Sponsorships: To Show or Not To Show – that is the question.
Sponsorships are a great way to grow your business but you have to be ready. And you have to analyze the opportunity in the right light to determine if any given sponsorship is worth your business marketing dollars. Every piece of marketing that you do should have a strategic purpose and plan to maximize return on that investment. Sponsorships are no exception.
Here are 7 business marketing tips to help you get the most out of your sponsorships.
- Local Sponsorships – According to Jeff Slutsky, author of No B.S. Grassroots Marketing: The Ultimate No Holds Barred Take No Prisoners Guide To Growing Sales And Profits of Local Small Businesses [Man that title is incredibly long but a great book], “Most sponsorship money is a total waste.” Here is why Jeff makes that statement. At the local level, many sponsorships are done for some worthy local cause like Little League or a Walk-a-thon. These opportunities may more appropriately belong in your charity budget, not your marketing budget. Unless this type of opportunity directly targets your ideal market, it’s not worth it.
- Promotional Products – These are the “junkareel” as my father-in-law calls them, that you get bombarded with everywhere. They should always be (though sometimes aren’t which is a mistake) imprinted with the business or brand name that is giving them away. These items truly are junk unless they are tied to sponsorships in some way that makes the recipient remember your business. Don’t give me a flashlight if you sell flowers. Give me a packet of sunflower seeds, watering can (suitably imprinted with your company name) and directions on how to plant and grow them this summer. Then run a contest in August on your social media where customers post photos of their sunflowers and pick a winner for some prize. Be creative – get it? Make them remember you and push them back online to interact.
- Business Trade Shows – These range from small events at the local mall or grocery store to county or regional events up to the larger national and annual events. Price tags rise with the size. The first thing you have to consider is the target market. Will your ideal customers be attending? At the local level, if your customers will be at the show, you may want to consider participating even if your business doesn’t fit the show. It’s okay for the flower shop to have a table at the Chocolate Expo if their ideal market will be there. It’s about exposure to the market.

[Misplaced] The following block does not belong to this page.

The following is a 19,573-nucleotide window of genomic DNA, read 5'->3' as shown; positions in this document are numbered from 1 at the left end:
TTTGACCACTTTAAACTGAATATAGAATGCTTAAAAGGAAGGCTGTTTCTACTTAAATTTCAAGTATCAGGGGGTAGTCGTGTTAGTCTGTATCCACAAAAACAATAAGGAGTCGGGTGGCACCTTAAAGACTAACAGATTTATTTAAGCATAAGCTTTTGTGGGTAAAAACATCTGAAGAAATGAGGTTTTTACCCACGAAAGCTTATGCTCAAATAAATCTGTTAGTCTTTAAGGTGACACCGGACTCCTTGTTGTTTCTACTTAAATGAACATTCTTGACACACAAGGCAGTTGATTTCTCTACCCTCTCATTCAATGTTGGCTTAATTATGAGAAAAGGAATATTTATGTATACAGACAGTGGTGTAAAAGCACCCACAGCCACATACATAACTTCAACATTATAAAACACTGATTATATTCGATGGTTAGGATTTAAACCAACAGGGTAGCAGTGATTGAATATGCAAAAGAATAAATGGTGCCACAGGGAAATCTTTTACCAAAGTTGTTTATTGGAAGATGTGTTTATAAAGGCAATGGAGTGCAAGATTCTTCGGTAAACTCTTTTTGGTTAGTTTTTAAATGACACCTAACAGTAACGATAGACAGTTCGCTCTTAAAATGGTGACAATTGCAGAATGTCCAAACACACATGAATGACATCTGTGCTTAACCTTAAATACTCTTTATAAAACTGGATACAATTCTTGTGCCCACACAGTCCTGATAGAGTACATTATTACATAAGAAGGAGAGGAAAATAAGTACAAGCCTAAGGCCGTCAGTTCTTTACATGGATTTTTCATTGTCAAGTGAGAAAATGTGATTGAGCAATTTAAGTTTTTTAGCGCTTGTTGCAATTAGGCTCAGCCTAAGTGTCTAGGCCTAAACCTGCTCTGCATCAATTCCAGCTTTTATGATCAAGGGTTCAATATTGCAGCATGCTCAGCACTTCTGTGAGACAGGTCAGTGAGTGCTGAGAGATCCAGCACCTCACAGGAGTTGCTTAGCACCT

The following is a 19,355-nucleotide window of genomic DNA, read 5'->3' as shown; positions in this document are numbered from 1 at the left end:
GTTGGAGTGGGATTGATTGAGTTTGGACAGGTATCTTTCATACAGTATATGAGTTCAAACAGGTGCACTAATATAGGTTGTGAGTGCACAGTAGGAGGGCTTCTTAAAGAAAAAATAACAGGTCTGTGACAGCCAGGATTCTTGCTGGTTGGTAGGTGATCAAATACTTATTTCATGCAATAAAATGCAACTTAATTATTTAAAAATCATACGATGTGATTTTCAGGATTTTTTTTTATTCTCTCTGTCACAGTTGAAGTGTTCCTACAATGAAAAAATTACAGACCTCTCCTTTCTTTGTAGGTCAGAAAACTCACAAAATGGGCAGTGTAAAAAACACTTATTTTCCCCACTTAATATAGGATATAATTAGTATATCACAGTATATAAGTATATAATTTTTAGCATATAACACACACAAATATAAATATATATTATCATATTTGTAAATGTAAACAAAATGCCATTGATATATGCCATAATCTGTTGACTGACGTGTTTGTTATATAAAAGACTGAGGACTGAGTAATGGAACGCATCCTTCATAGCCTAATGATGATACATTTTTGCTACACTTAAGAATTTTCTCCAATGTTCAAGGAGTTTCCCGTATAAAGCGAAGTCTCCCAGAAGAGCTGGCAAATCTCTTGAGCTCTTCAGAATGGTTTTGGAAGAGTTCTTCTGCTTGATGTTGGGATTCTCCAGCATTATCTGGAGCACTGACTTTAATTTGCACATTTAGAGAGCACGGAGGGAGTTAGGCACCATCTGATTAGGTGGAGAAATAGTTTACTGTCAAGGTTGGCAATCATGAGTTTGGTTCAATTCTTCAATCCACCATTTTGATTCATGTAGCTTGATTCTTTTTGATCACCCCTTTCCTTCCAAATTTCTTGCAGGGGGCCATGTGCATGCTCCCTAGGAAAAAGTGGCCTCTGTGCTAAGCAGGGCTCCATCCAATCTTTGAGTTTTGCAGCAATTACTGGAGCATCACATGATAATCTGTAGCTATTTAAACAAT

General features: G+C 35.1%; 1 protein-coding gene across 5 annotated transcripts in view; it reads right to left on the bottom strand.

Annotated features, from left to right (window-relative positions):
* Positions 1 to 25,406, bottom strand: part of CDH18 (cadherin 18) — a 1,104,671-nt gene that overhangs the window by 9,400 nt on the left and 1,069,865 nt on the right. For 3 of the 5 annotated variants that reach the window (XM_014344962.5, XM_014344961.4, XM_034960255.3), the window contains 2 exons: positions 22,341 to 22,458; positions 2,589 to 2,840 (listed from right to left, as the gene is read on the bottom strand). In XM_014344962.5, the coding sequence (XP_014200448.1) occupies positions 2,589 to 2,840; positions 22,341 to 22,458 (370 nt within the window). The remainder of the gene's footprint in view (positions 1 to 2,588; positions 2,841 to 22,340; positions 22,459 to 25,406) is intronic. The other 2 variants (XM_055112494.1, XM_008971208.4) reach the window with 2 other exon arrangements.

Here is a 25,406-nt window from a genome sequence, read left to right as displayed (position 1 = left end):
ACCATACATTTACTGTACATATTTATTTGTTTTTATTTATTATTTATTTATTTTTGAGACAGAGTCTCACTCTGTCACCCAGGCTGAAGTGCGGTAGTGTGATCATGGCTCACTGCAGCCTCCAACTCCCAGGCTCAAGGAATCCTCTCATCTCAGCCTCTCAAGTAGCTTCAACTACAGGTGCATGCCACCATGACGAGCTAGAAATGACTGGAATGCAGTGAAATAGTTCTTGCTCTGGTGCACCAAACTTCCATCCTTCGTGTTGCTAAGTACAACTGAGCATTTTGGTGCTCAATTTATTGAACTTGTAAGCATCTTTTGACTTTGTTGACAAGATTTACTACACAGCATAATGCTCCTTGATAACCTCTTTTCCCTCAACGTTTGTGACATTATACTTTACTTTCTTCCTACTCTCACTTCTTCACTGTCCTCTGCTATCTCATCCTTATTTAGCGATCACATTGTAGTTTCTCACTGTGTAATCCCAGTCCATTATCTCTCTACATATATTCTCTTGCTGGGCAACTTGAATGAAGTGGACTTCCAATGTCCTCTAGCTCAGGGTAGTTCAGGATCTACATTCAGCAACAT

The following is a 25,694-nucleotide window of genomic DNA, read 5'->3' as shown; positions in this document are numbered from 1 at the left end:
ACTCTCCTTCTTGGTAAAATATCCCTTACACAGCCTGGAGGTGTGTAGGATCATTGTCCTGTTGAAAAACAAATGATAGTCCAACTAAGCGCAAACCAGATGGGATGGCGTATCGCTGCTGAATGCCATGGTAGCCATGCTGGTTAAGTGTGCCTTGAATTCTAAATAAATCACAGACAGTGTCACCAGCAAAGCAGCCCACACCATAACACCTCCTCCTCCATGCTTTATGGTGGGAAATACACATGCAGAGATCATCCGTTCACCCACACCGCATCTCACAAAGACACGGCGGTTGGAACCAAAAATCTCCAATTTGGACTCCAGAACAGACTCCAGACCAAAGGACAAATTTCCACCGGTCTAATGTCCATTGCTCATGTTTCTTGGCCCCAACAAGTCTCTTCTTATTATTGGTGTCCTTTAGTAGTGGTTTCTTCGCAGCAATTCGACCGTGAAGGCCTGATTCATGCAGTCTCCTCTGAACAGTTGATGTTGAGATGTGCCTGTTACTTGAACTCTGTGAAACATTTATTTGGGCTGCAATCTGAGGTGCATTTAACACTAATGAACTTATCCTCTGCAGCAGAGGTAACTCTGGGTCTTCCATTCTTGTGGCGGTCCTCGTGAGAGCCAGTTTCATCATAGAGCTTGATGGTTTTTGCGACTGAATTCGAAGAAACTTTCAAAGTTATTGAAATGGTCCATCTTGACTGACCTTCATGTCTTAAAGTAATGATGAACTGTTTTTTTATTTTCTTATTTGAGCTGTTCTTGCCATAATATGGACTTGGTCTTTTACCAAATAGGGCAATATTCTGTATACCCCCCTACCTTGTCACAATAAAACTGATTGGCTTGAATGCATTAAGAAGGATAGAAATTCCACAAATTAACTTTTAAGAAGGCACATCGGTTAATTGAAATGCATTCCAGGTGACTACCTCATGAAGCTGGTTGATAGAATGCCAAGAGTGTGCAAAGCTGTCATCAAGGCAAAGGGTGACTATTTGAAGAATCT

- National Trade Shows – This can get expensive, especially if they are in big convention centers where you have the extra costs of union workers and their rules. You may need an electrician to bring power to your booth, movers to take your stuff from the loading dock to the booth location and more. Don’t forget the booth itself. The bigger the show, the more important your booth’s look and feel in order to stand out. Do a detailed budget and make sure to research all the extra costs associated with the location and don’t forget staffing costs. It might be an opportunity that could launch your business to the next level, but you must budget and plan.
- Speaking Engagements – Speaking at an event is a great opportunity to get in front of your target market and other thought leaders. At the small shows, you can volunteer and probably speak for free. The larger national shows may offer the opportunity to speak for a fee. This is an expense that is worth it if you have planned carefully how to leverage the interest your business will receive as a result.
- Breakout Sessions– If speaking isn’t your thing, you may want to consider sponsoring someone else to speak. But you must make sure that the speaker is interesting enough to hold the audience’s attention and offers relevant information that your target market will appreciate. This is an opportunity to be helpful and relevant to your clients, not to put them to sleep.
- Follow Up – Here is where the whole idea of sponsorships breaks down. It’s in the follow up. You have spent all the time and money making sure your promotional products are right, your ideal market will be out in force, you or your surrogate speaker are engaging and relevant, everyone remembers you and your business and life couldn’t be better. Right? Not if you aren’t ready to follow up afterwards. The entire follow up system has to be reasoned out and in place before you ever agree to a sponsorship opportunity. Follow up is where the magic truly happens and where you get your return on investment.
My local business is making the leap to national sponsorships in April 2013 and we are excited about it.
ikalynn.com will have a booth at the annual Be The Change event in Orlando which brings around 1000 of my ideal clients, entrepreneurs and business owners over the age of 40, together to learn about starting or growing a business. These are my people and I’m excited by the possibilities of sponsorships in my business.